Visiting a friend behind bars for the first time is a depressing experience, regardless of whether it's a maximum-security prison, where armed guards hover over you, or a low-grade county jail, where you are all but ignored. Sundays are visitation days in Chippewa County Jail for men whose last names began late in the alphabet. Visitors are forced to wait in a stuffy hallway for what seems like an eternity before an intercom voice invites you into a room the size of a closet where your friend sits behind a Plexiglas wall, clad in prisoner orange — unable to reach out and shake your hand. Both the visitor and the inmate are treated, and ignored, like prisoners.

Even more alarming is when the phantom looking at you through the glass is innocent, and has been there for months at the mercy of people who treat him like a statistic — an "illegal immigrant," as the jargon goes — with no word on when he'll go home or get a chance to explain his case.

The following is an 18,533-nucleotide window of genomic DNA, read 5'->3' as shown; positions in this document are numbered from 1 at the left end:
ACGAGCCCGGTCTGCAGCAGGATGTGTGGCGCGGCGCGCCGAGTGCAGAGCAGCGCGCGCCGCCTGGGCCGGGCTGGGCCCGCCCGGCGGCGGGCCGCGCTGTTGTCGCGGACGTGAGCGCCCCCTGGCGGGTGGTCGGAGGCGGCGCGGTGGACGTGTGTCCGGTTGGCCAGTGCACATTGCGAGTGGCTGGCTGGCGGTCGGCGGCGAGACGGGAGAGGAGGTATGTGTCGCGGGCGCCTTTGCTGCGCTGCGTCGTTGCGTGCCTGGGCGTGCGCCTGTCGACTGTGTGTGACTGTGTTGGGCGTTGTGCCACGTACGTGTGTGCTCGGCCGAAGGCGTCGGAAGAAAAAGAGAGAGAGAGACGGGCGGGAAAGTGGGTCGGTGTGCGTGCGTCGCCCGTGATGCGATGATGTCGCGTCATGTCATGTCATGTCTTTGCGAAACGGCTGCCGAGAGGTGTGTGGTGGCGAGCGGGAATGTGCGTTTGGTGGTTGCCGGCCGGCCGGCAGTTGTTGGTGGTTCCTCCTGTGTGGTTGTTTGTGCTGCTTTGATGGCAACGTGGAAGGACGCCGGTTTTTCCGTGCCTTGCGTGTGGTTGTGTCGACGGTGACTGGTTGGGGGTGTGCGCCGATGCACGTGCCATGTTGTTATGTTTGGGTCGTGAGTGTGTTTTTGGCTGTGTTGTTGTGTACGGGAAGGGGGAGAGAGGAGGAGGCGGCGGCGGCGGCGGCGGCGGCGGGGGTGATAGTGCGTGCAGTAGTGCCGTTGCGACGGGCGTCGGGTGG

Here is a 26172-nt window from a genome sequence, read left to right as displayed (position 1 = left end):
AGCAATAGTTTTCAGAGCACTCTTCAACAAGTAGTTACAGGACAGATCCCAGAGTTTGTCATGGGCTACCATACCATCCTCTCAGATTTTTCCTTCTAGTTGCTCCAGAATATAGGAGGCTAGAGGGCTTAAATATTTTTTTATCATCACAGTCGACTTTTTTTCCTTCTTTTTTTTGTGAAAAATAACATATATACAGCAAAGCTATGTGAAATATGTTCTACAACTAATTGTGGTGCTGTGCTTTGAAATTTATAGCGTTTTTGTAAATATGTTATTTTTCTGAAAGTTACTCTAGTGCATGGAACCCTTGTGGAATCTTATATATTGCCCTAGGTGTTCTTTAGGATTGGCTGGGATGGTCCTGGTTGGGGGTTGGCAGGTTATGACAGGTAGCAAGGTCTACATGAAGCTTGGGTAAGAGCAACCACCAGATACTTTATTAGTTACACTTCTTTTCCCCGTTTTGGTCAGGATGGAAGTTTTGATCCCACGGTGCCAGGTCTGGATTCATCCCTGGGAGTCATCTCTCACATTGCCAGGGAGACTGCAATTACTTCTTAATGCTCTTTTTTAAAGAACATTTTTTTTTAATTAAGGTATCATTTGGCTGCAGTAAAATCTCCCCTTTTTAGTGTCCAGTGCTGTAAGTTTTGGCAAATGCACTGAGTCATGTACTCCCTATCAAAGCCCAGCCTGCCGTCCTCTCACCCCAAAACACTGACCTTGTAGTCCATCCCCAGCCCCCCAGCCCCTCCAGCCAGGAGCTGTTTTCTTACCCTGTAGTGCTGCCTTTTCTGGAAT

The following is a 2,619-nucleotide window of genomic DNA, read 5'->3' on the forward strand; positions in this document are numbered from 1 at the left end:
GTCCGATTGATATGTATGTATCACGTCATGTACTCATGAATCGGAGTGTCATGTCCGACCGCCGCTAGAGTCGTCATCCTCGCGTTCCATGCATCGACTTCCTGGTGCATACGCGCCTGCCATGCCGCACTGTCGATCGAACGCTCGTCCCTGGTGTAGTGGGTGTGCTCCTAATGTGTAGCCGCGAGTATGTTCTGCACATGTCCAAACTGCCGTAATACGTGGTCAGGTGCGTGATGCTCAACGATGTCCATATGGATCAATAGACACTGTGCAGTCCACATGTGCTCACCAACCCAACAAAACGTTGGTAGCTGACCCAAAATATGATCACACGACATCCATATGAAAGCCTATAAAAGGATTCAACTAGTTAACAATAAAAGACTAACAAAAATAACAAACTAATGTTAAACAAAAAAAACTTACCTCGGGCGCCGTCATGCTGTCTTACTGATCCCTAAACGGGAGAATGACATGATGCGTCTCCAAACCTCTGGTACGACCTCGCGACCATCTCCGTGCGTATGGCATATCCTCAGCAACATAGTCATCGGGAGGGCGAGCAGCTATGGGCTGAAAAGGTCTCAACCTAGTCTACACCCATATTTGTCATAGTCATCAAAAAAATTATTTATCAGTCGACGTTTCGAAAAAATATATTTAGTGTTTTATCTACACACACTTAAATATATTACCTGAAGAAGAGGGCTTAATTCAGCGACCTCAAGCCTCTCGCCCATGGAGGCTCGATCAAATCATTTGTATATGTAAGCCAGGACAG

When I visited Hernan in late September he told me mortifying stories of how his fellow foreign nationals awaiting deportation were treated — no, not beaten or tortured, for that would require that the Border Patrol officers actually acknowledge their presence.

Among the 13 male foreign inmates in Sault Ste. Marie was a Chinese man whose wife was incarcerated in the same jail, probably just a wall away. They were not allowed to see each other. To communicate at all they were forced to send letters to family members living in the Upper Peninsula who forward the mail right back to the spouse in jail. The Chinese couple had two young children living nearby who were born in the United States and subsequently were not at risk of being deported. The Chinese man spoke minimal English and, as Hernan told it, after the kids visited him through the demeaning Plexiglas window, one of the officials at Chippewa County Jail tried to convince the Chinese man to sign away custody of his children.

Then there's the other Ecuadorian who held the dubious distinction of being the senior member of the 13 men awaiting deportation to their homes all over the world: Senegal, Bulgaria, China, Mexico, Cuba. The money we American taxpayers shelled out to hold Hernan's countryman, $16,800, compares to the annual salary of a minimum wage worker. He was held for 10 months — a blatant violation of the Supreme Court's decision in Zadvydas v. Davis.

The other Ecuadorian was losing it, Hernan attested, crying out at night for his family, and shaking with nerves every morning. He wondered if he'd ever see his family again.

Inner Calm